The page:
Ainsdale Sand Dunes National Nature Reserve

Merseyside, England

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About Ainsdale Sand Dunes National Nature Reserve

Designated a National Nature Reserve in 1965, the Ainsdale Sand Dunes lie on the north west coast of England and spans 508 hectares of sand dunes, beach and pine woods. The site is also part of both the Sefton Coast Special Area of Conservation and of one of England’s Ramsar sites (areas listed as Wetlands of International Importance).

Despite being close to major conurbations, the nature reserve is remarkably isolated from urban life. The site can be explored via a series of well-marked footpaths, covering around 10 km of the area. Several of these are accessible to wheelchairs and pushchairs.  Access to the rest of the dunes is restricted without a licence from Natural England, in order to protect the rare plant and wildlife that exist there.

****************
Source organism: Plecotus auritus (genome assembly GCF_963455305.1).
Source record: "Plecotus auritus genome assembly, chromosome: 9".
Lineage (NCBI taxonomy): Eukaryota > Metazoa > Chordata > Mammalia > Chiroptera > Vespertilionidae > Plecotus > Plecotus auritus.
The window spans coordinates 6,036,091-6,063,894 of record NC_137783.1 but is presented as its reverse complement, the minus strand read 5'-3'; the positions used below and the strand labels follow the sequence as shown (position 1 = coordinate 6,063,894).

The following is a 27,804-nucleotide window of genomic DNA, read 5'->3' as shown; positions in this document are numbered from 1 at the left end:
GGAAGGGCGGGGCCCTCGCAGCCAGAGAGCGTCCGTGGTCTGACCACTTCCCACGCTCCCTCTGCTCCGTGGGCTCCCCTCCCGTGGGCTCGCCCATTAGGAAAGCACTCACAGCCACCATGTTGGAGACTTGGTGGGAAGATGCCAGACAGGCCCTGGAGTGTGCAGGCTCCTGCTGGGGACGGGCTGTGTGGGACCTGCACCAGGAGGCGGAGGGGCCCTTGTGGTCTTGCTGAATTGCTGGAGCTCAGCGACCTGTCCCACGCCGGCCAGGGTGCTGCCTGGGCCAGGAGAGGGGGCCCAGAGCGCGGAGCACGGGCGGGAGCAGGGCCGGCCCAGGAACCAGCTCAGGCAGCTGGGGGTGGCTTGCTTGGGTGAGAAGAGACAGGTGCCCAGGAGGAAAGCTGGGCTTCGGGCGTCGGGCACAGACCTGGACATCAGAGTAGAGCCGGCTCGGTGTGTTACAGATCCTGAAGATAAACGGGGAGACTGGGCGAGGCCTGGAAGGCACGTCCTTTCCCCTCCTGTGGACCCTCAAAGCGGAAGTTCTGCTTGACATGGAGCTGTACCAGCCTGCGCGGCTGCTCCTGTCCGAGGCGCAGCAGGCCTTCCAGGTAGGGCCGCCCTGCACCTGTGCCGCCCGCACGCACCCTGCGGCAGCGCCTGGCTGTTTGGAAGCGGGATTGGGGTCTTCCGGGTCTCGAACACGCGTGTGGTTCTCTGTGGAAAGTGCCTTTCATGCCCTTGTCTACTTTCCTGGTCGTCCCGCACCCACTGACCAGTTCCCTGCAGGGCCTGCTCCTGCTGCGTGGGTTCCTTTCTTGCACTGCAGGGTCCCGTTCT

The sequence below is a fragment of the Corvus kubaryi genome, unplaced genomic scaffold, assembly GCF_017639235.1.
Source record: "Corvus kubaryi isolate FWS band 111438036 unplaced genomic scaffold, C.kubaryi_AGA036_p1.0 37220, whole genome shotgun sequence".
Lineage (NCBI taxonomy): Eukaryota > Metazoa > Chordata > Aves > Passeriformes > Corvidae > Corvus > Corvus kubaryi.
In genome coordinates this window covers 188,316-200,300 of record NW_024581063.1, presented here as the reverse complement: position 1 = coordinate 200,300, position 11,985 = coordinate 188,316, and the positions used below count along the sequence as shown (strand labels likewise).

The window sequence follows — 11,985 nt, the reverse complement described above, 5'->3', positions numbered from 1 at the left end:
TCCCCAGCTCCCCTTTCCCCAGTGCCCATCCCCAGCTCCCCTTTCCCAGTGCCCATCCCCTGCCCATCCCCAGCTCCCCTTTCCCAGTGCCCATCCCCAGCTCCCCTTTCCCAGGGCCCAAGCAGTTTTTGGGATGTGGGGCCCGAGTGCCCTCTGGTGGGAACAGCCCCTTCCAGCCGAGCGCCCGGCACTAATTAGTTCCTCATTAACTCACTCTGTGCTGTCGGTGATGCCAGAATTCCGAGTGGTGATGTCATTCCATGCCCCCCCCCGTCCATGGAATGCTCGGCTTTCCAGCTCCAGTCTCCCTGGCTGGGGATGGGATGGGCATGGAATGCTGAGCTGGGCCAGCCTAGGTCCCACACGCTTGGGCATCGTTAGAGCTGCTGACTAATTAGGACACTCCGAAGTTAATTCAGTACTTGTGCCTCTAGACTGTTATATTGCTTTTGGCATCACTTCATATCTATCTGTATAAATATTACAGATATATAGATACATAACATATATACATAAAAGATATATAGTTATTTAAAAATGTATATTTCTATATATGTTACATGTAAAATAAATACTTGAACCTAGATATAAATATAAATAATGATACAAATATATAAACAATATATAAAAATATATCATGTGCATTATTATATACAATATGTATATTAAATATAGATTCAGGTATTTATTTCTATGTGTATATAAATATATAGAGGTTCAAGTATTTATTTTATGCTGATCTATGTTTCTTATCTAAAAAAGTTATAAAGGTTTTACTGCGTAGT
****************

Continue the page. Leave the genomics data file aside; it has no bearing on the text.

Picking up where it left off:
These include the Natterjack Toad, a species with threatened status in the UK and the Great Crested Newt, Britain’s most protected amphibian species. Both of these are now thriving in the region alongside the sand lizard, a particularly rare and protected species in Britain and its only egg-laying lizards.

The reserve also includes over 450 plant species, including 33 which are locally or regionally rare, including seaside centaury, yellow bartsia and dune helleborine.

The beach itself is a favourite with children while dedicated walkers will find three major trails passing or near the area – the TransPennine Trail, the Cheshire Lines Path and the Sefton Coastal Path.

Wildlife Watching
Nature Photography
Guided Tours
Merseyside, England
Latitude: 53.585984, Longitude: -3.077915

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